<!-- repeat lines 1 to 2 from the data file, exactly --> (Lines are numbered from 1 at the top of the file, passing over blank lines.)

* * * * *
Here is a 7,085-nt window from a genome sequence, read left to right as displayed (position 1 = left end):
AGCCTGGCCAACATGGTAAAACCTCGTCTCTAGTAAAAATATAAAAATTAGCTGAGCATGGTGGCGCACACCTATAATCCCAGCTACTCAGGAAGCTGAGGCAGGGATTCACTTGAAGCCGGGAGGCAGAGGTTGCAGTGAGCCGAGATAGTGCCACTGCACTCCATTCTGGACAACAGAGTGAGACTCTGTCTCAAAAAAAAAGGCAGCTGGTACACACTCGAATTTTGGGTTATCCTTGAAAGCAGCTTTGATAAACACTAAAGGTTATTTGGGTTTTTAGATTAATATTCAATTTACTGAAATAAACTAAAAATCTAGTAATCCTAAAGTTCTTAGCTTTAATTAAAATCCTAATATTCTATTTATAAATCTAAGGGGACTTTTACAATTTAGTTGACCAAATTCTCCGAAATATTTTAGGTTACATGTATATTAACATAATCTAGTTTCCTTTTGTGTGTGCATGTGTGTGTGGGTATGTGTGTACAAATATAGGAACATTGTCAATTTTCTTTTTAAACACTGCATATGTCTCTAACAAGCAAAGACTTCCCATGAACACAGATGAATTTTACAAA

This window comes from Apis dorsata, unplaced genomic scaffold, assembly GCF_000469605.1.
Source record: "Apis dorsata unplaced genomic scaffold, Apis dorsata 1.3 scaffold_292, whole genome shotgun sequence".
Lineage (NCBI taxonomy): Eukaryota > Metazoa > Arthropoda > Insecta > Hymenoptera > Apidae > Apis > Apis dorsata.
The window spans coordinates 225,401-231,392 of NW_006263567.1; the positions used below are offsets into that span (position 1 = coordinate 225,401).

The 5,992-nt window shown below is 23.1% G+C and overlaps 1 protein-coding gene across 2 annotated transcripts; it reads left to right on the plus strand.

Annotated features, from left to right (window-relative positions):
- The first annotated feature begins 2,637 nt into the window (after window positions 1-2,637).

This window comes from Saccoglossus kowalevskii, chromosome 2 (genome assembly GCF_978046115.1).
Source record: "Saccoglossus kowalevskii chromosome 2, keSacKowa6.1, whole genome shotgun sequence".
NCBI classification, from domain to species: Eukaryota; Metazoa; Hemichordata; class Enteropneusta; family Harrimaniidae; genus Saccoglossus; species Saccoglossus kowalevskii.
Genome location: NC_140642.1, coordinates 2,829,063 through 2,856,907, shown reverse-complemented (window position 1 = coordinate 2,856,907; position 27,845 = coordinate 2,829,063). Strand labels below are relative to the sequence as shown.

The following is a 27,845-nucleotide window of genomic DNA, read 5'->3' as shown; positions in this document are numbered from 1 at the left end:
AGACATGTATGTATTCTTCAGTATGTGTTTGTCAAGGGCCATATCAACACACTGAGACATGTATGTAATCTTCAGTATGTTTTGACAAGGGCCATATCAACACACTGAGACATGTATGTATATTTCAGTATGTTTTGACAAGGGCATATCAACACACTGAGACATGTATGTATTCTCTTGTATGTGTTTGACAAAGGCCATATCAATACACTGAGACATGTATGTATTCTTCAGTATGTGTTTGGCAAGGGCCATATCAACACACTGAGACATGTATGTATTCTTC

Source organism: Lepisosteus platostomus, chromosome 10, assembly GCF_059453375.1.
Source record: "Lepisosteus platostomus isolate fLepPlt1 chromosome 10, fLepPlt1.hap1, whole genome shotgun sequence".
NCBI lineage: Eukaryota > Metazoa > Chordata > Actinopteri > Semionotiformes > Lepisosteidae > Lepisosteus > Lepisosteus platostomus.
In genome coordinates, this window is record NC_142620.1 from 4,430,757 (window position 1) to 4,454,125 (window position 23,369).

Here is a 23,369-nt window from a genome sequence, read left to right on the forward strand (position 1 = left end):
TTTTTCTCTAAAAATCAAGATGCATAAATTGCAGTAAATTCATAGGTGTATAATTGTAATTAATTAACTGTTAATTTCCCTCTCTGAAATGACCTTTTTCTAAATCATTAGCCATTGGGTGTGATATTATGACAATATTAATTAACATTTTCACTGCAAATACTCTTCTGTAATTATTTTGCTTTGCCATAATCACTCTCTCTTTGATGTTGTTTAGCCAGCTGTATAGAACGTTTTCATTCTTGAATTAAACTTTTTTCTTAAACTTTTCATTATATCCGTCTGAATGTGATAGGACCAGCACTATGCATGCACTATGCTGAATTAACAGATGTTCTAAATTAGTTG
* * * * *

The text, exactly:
Here is a 7,085-nt window from a genome sequence, read left to right as displayed (position 1 = left end):
AGCCTGGCCAACATGGTAAAACCTCGTCTCTAGTAAAAATATAAAAATTAGCTGAGCATGGTGGCGCACACCTATAATCCCAGCTACTCAGGAAGCTGAGGCAGGGATTCACTTGAAGCCGGGAGGCAGAGGTTGCAGTGAGCCGAGATAGTGCCACTGCACTCCATTCTGGACAACAGAGTGAGACTCTGTCTCAAAAAAAAAGGCAGCTGGTACACACTCGAATTTTGGGTTATCCTTGAAAGCAGCTTTGATAAACACTAAAGGTTATTTGGGTTTTTAGATTAATATTCAATTTACTGAAATAAACTAAAAATCTAGTAATCCTAAAGTTCTTAGCTTTAATTAAAATCCTAATATTCTATTTATAAATCTAAGGGGACTTTTACAATTTAGTTGACCAAATTCTCCGAAATATTTTAGGTTACATGTATATTAACATAATCTAGTTTCCTTTTGTGTGTGCATGTGTGTGTGGGTATGTGTGTACAAATATAGGAACATTGTCAATTTTCTTTTTAAACACTGCATATGTCTCTAACAAGCAAAGACTTCCCATGAACACAGATGAATTTTACAAA